World number four Milos Raonic won his first ever ATP World Tour Finals match on Sunday night by defeating first-time qualifier Gael Monfils in straight sets. The Canadian was dominant on serve, never facing a break point or really being challenged on serve as he dominated the rallies to score a 6-3, 6-4 victory. From the very beginning, Raonic was in control, pushing Monfils around the court and making him pay for missed opportunities. The Canadian never gave his flamboyant opponent a change to take control of the match as he took the lead in group Ivan Lendl.
Quick start for Raonic
It was Raonic who set the tone right out of the gate, hitting two aces in his first service game before starting to apply pressure on the Monfils serve in the Frenchman’s first service game. It was the Canadian controlling the rallies and a backhand winner up the line gave him a break point in that game. Monfils saved it with a big serve and was forced to save a second two points later with an ace. After saving a third, back-to-back double faults from deuce handed the break to Raonic for a 2-0 lead, which he quickly stretched to 3-0 with a hold.
As is often the case with Raonic, once the Canadian had an early lead, the remainder of the set became a formality. Monfils would start to find consistency and was able to hold his serve with ease, but the Frenchman was unable to put any pressure on his opponents serve. Raonic continued to stay on the front foot, smoking his serve and pushing Monfils around the court. Serving for the set, the fourth seed was untroubled, holding to 15 and closing it out with a forehand winner.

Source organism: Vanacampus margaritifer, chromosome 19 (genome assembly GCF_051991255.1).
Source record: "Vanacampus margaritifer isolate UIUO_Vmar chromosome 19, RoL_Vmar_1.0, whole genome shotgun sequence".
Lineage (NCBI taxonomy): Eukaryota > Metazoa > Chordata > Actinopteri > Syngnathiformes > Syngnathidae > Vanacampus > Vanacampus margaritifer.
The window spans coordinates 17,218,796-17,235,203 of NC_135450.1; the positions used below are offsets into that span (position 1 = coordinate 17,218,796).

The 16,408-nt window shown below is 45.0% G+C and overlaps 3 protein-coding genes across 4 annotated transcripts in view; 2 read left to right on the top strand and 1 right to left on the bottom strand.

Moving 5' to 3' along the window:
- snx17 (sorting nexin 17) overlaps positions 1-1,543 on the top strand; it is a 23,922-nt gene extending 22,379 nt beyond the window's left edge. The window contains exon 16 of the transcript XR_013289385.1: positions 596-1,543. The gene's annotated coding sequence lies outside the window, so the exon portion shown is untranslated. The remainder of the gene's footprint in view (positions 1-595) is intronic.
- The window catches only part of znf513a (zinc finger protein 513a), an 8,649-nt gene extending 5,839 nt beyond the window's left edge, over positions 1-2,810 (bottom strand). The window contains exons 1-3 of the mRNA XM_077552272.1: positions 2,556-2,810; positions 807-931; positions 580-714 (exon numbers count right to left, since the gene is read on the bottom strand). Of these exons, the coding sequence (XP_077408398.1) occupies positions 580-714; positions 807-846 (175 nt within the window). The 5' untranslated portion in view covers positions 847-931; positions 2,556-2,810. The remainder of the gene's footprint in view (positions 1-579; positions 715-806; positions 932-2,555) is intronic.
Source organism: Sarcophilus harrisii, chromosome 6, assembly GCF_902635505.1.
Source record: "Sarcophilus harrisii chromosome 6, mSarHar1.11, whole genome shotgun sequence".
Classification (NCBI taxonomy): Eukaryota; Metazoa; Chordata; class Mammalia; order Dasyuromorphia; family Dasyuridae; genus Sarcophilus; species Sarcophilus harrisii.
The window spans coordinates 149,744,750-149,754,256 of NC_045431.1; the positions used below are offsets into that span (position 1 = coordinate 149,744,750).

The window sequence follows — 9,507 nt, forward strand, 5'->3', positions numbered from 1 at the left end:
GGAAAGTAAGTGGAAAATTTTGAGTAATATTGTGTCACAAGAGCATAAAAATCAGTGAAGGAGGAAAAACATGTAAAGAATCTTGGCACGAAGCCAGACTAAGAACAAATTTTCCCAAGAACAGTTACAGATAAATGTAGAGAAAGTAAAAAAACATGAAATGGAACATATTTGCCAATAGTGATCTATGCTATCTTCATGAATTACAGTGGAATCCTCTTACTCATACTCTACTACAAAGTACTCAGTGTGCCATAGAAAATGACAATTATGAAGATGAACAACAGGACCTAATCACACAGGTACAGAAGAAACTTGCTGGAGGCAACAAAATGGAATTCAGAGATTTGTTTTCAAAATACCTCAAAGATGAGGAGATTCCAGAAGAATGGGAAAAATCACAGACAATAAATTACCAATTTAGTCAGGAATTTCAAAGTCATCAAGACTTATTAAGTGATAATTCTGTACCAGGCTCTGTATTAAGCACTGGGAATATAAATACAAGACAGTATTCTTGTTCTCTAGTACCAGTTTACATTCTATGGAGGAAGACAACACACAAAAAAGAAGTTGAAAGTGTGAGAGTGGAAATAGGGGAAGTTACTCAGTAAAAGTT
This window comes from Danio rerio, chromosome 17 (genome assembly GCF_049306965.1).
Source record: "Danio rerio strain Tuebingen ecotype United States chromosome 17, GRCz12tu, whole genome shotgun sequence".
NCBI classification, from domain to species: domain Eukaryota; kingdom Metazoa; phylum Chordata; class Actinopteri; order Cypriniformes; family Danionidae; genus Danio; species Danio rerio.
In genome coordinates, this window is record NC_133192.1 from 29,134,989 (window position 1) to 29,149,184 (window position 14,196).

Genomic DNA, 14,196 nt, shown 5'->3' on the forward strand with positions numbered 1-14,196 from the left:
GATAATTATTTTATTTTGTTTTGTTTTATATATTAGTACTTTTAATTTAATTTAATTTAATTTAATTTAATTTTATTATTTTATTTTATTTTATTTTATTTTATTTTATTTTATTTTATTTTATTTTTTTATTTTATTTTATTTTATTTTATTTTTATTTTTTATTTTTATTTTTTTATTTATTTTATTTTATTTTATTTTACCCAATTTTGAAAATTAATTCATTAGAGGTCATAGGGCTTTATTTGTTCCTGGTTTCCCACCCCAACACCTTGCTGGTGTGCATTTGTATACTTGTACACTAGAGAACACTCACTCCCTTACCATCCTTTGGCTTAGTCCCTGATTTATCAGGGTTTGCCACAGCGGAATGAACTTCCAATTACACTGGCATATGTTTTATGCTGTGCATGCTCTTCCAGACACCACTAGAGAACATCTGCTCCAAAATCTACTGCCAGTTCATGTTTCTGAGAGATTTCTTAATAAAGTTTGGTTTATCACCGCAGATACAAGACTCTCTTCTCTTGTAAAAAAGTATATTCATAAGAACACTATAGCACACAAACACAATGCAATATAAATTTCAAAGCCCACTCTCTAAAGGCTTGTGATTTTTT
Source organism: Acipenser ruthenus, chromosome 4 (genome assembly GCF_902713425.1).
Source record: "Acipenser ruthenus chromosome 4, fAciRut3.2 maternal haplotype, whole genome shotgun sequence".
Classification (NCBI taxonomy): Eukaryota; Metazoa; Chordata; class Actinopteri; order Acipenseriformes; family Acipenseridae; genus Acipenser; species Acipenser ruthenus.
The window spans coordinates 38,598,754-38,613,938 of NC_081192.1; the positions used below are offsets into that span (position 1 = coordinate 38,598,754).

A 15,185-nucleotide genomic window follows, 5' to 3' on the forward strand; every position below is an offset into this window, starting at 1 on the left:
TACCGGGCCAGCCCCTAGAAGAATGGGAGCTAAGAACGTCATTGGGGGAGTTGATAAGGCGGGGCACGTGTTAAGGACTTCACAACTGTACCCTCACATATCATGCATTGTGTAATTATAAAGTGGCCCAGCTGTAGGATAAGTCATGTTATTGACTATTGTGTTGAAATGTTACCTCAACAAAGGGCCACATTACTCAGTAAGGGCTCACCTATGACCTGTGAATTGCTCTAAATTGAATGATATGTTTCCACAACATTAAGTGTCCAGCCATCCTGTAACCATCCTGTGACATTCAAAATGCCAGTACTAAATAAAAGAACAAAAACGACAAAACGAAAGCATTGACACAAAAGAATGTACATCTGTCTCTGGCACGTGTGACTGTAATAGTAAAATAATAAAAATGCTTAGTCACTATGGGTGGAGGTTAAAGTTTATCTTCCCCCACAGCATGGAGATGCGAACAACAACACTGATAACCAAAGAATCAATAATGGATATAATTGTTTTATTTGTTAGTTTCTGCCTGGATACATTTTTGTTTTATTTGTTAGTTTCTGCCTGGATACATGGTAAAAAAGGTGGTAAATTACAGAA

Persistence pays off for Raonic
Looking to replicate his early dominance from the opening set, Raonic started putting the pressure on Monfils as the Frenchman serve to open the second set. It was a poorly missed drop shot from the Frenchman that let Raonic back into the game before the Canadian ripped an amazing crosscourt return to set up break point. However, he would miss a lob long and Monfils would go on to hold. Raonic kept coming, taking a 0-40 lead in the Frenchman’s next service game, but Monfils managed to save all three before holding.
While the Frenchman was facing constant pressure on his serve, the same could not be said for his opponent. Raonic was cruising on serving and every time it looked like Monfils was getting into a game, the Canadian’s serve came to the rescue. In the seventh game, some sloppy errors from Monfils gave Raonic a break point at 40-AD and, at the end of a long baseline rally, the Frenchman closed into the net only to be passed by a slice backhand by his opponent. Now up 4-3, Raonic cruised through his final two service games, closing out his first win at the O2 with an ace.
By the numbers
Raonic was ferocious on serve, smoking 12 aces and winning 86 percent of his first serve points and even managed to back up his first serve by winning 68 percent of his second serve points. He never faced a break point in the match. Monfils won a solid 75 percent of his first serve points, but only 48 percent of his seconds. The Frenchman was broken twice on eight break points. One of the keys to the match was Raonic’s net attack, where he won over 80 percent of points at the net.